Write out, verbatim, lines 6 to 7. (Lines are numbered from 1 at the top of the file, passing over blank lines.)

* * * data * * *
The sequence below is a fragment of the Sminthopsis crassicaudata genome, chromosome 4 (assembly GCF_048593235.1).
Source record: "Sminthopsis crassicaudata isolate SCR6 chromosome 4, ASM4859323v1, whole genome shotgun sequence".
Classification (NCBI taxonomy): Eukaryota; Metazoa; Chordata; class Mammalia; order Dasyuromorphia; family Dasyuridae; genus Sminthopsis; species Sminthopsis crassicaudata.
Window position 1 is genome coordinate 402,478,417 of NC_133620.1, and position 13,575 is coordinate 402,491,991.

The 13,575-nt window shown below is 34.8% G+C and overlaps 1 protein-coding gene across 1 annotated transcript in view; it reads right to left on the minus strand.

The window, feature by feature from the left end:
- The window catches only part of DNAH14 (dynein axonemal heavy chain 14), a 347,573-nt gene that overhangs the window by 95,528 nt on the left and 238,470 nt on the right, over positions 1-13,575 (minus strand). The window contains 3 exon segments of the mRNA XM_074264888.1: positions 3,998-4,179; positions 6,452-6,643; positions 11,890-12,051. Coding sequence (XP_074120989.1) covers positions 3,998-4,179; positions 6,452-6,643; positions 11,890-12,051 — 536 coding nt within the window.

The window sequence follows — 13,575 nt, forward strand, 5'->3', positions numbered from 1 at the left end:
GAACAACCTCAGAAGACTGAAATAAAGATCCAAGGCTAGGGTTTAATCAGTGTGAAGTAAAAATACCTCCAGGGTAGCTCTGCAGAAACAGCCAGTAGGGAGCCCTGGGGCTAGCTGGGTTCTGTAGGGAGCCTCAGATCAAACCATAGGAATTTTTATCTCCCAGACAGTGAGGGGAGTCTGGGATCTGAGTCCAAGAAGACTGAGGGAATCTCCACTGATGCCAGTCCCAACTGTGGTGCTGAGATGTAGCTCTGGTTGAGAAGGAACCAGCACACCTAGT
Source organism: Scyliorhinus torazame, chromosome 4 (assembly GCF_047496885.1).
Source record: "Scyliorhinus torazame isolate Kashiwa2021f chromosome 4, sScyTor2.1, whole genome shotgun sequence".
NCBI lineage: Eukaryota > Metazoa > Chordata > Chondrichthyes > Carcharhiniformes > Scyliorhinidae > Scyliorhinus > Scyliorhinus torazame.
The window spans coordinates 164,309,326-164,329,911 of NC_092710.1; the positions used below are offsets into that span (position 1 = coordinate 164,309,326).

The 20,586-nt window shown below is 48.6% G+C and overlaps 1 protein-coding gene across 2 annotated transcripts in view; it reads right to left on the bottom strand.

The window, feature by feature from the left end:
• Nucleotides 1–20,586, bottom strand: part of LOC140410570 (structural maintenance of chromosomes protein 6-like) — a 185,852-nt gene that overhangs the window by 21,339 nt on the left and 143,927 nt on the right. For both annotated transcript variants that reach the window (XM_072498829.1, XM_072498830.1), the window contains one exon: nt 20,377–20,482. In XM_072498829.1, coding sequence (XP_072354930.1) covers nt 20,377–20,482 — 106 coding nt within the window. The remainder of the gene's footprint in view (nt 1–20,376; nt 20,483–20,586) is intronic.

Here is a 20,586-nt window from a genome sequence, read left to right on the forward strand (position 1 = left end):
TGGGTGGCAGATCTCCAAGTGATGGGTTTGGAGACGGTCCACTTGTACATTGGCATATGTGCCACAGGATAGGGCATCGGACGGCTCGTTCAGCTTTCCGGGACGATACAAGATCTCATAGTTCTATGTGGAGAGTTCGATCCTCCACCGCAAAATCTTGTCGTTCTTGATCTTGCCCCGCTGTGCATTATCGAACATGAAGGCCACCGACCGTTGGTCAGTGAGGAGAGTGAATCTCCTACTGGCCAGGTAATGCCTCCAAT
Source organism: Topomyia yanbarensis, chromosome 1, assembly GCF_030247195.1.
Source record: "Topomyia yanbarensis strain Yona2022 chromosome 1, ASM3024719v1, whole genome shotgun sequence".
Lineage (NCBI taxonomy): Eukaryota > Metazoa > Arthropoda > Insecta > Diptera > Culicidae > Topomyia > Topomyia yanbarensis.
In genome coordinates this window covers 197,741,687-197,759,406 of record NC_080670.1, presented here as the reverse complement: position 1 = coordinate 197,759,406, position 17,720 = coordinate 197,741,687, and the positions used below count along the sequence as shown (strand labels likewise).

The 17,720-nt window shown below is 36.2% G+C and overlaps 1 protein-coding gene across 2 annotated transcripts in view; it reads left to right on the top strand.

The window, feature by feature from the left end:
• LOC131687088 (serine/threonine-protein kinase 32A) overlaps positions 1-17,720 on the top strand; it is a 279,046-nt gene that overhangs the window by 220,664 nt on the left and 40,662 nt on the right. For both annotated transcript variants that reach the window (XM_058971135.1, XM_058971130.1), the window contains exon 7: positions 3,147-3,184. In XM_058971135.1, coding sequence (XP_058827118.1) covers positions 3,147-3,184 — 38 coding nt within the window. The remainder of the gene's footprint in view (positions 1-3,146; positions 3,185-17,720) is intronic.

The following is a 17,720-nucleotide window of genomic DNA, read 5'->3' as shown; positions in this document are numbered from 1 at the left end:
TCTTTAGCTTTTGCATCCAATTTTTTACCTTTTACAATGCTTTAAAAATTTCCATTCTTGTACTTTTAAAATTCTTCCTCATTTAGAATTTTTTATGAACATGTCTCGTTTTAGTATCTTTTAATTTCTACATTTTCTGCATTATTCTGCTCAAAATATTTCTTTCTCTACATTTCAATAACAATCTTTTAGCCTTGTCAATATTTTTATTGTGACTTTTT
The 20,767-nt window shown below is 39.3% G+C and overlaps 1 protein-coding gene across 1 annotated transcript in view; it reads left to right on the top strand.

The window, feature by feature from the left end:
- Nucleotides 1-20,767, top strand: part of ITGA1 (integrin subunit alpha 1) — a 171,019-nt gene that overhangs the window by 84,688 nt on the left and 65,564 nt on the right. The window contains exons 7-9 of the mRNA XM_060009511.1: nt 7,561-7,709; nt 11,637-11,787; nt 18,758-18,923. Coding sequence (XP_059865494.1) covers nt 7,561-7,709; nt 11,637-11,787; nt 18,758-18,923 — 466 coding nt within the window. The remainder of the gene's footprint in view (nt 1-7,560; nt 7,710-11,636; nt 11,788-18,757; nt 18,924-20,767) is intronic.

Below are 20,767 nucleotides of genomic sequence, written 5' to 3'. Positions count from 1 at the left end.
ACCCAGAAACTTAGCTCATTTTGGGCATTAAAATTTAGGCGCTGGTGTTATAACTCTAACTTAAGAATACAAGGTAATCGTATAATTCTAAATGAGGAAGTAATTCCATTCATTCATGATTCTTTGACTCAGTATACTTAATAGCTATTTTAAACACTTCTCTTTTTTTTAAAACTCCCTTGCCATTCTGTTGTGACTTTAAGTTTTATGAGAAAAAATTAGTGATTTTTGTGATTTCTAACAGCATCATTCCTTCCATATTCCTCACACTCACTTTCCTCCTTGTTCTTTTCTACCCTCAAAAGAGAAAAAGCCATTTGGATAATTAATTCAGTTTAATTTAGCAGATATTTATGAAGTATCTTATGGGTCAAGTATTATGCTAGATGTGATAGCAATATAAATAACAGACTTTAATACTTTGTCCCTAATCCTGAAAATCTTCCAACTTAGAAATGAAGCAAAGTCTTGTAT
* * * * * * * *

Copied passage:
The window, feature by feature from the left end:
- The window catches only part of DNAH14 (dynein axonemal heavy chain 14), a 347,573-nt gene that overhangs the window by 95,528 nt on the left and 238,470 nt on the right, over positions 1-13,575 (minus strand). The window contains 3 exon segments of the mRNA XM_074264888.1: positions 3,998-4,179; positions 6,452-6,643; positions 11,890-12,051. Coding sequence (XP_074120989.1) covers positions 3,998-4,179; positions 6,452-6,643; positions 11,890-12,051 — 536 coding nt within the window.